The number of new infections becomes smaller and smaller with each generation until finally noone is infected – resulting in a dead end for the disease.

What if R=1?

What if R=1? In this case the disease will be present in the population, but the number of cases will stay roughly steady over time. When R is 1 we are not dealing with an epidemic.

Can we control R?

So, given that the R of measles, or some strains of seasonal flu, is greater than 1, how come the whole world hasn't been infected with these diseases a long time ago? The reason is that these values of R represent the average number of people an infected person goes on to infect, given that everyone in the population is susceptible. In real life, this might be the case if someone who has become infected with a disease elsewhere enters a part of the world where the disease has never been seen before, so people don't have immunity and there isn't a vaccine to protect them. An R of 2 then means that, at the beginning, the number of infected people will grow wildly, as we've described above.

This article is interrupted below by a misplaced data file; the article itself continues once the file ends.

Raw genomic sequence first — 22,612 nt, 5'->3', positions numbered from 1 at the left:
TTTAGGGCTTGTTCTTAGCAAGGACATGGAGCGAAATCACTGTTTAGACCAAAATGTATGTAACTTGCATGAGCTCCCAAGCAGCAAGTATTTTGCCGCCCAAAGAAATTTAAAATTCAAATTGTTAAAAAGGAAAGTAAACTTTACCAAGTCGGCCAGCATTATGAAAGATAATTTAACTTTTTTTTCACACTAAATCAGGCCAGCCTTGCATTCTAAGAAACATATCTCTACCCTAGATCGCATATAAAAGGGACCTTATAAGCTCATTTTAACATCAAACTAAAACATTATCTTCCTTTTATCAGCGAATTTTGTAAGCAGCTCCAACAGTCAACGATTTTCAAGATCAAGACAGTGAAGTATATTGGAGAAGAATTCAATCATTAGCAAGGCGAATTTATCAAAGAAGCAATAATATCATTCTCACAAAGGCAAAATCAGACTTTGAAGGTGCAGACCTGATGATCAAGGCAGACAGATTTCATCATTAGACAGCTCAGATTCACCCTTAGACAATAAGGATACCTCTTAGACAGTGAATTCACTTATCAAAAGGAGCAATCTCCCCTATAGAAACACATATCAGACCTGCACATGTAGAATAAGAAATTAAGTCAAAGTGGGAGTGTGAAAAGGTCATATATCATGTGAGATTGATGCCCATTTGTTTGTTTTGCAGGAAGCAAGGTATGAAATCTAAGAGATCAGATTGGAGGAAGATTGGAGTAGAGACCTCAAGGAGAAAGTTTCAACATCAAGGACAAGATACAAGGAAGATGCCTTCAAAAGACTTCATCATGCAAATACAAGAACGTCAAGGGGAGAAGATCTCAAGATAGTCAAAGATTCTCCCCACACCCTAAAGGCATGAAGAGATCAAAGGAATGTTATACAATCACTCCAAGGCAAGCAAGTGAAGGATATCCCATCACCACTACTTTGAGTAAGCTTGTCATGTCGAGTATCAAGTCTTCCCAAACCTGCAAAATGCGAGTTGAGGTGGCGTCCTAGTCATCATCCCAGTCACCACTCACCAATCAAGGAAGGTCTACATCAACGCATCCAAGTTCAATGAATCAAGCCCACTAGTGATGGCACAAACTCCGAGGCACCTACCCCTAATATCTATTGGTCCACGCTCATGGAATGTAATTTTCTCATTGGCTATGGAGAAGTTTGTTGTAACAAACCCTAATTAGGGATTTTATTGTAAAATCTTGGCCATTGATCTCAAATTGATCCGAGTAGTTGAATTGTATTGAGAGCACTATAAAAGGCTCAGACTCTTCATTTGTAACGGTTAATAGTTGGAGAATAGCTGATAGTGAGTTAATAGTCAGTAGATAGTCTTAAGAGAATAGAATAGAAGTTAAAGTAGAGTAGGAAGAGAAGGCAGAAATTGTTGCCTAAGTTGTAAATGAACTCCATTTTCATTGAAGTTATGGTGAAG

However, once a person has recovered from the disease they will (hopefully) gain some immunity. This means that after a while we're not dealing with a totally susceptible population anymore. Indeed, there may be other reasons why some people in the population aren't susceptible. And we might be able to take precautionary action to reduce the value of R – such as making a vaccine available or encouraging behavioural interventions (such as social distancing or infected people isolating) that can reduce the chance of people catching or passing on the disease. The current value of R for a disease in a population gives a good indication of how hard it would be to control an epidemic by taking actions to bring the value of R under 1.

To explore this further, let's look at an example. Suppose you have a population that are all susceptible to a disease, which currently has a value of R=4. Then on average, one infected person would infect 4 more.